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Our newest small-group trips, provided in partnership with G Adventures, blend fun, hands-on exploration with meaningful cultural encounters, as well as more free time and choices, all for an unbeatable value. See All »
Improve your photography skills with the guidance of a National Geographic photographer— whether you’re traveling through Japan or heading out on shoots during an intensive weekend workshop in New York City. See All »
A National Geographic expert will accompany each departure to share insights and a rare behind-the-scenes perspective. Listed below are some of the experts and the departure date(s) they will be joining.
Tim Weed is an award-winning author, outdoorsman, and independent explorer. A founding director of National Geographic Student Expeditions, Tim has lived and worked in more than twenty-five countries on every continent except Antarctica. Highlights of his long career in international education have included directing college semester abroad programs; bringing some of the first American students to Cuba since the Revolution in the late 1990s; creating and leading programs for writers, artists, and musicians in Spain, Cuba, Argentina, Italy, and Ireland; and trekking at various latitudes in the Andes cordillera, including Patagonia and Tierra del Fuego. His articles on travel, history, outdoor adventure, and the craft of writing have appeared in Talking Points Memo, Backcountry, Writer’s Chronicle, National Geographic’s Intelligent Travel blog, and several other magazines and journals. Tim is the winner of a Writer’s Digest Popular Fiction Award and a Solas Best Travel Writing Award, and his first novel, Will Poole’s Island, was released in 2014.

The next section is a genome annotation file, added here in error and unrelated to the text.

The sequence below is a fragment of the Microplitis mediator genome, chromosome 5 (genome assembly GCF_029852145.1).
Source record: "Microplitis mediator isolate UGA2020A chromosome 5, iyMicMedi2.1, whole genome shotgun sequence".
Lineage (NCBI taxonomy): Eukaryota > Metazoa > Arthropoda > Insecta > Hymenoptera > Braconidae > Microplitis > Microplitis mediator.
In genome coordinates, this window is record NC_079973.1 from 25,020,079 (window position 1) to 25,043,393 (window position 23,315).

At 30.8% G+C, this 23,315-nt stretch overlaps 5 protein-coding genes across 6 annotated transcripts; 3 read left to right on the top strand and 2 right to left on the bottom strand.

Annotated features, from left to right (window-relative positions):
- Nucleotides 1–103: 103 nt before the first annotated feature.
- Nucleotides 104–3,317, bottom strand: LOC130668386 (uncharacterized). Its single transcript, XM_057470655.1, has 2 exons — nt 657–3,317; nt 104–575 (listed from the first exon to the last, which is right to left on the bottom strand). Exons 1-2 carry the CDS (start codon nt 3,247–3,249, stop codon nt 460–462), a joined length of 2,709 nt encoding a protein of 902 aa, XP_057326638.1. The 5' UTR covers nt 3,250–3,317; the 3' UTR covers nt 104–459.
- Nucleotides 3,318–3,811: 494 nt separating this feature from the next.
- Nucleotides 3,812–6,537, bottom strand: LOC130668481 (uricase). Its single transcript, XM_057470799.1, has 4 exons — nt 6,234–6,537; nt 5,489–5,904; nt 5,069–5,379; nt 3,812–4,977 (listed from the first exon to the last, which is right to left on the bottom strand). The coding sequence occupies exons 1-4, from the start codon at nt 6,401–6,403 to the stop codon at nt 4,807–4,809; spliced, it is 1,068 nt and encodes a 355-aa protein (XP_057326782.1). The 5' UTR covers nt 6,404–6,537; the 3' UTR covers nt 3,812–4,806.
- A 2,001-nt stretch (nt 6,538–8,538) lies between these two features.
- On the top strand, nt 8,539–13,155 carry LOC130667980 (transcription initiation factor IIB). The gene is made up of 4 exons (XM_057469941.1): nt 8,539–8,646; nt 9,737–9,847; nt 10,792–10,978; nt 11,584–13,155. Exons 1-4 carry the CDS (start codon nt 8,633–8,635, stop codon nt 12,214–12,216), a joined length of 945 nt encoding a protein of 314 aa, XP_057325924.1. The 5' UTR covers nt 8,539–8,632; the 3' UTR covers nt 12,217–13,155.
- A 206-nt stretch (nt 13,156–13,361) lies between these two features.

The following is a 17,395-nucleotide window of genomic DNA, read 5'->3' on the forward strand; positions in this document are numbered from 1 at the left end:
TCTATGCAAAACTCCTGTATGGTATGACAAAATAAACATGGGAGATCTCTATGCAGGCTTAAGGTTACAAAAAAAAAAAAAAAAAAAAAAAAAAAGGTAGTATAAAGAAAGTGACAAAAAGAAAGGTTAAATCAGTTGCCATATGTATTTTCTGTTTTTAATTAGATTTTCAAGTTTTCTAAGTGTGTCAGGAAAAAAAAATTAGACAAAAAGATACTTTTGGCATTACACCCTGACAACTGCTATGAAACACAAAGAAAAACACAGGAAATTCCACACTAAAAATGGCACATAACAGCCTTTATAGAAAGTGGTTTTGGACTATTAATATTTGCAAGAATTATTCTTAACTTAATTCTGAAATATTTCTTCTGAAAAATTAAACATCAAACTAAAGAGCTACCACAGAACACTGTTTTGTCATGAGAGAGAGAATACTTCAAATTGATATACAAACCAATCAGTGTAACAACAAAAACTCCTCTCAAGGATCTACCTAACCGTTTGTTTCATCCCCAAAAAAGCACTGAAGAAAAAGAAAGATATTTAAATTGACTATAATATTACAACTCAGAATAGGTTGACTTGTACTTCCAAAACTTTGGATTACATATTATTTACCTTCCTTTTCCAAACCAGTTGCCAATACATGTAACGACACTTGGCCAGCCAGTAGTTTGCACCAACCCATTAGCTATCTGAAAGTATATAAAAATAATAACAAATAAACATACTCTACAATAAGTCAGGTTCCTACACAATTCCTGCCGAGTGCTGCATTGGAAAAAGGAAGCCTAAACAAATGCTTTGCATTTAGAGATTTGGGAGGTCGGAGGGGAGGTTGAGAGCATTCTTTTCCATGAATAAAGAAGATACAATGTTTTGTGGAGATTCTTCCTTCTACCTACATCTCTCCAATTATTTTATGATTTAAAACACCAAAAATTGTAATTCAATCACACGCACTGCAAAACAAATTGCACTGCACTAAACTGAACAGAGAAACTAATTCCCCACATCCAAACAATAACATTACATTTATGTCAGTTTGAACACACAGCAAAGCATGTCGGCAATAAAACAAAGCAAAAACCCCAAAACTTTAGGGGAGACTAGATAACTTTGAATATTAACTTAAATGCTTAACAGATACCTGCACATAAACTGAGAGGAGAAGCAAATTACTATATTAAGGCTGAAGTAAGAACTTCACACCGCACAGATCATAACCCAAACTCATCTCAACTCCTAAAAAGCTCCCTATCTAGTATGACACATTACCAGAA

Geographer, conservationist, and explorer David Scott Silverberg has been working on South America's "Southern Cone" for many years, and has explored the Torres del Paine by backpack and horseback. He researches and teaches on the geologic development, biological evolution, conservation challenges, and economic environment of Argentina and Chile. A National Geographic grantee and a fellow of the Royal Geographical Society, David has worked on community-based protected area projects on six continents. He also served as executive director for research at Earthwatch Institute and helped launch AmeriCorps' environmental programs.
National Geographic Emerging Explorer Constanza Ceruti studies Inca ceremonial centers on the summits of the highest Andean peaks. She has climbed more than 100 mountains above 17,000 feet and has explored sacred summits in Europe, Asia, Australia, and the Americas. In 1999, she co-directed a National Geographic-sponsored expedition with Johan Reinhard. Together, atop a 22,100-foot summit, they discovered three of the best preserved mummies ever found, called the Llullaillaco children. Constanza has won numerous awards for her work, including the National Army of Argentina’s Gold Condor in Mountaineering, the Courage Award from Wings Worldquest, and the Gold Medal of the International Society of Woman Geographers. She’s been a TED Fellow and an invited speaker at the TEDGlobal meeting in Oxford, and was honored in 2006 at the Prince of Asturias Award ceremony, when National Geographic received the Communication and Humanities award. The author of more than 100 scientific publications and 20 books, she brings together her lifelong love of Patagonia and her vast experience in the study of sacred mountains to offer unique views about the importance of indigenous cultures in this part of the world.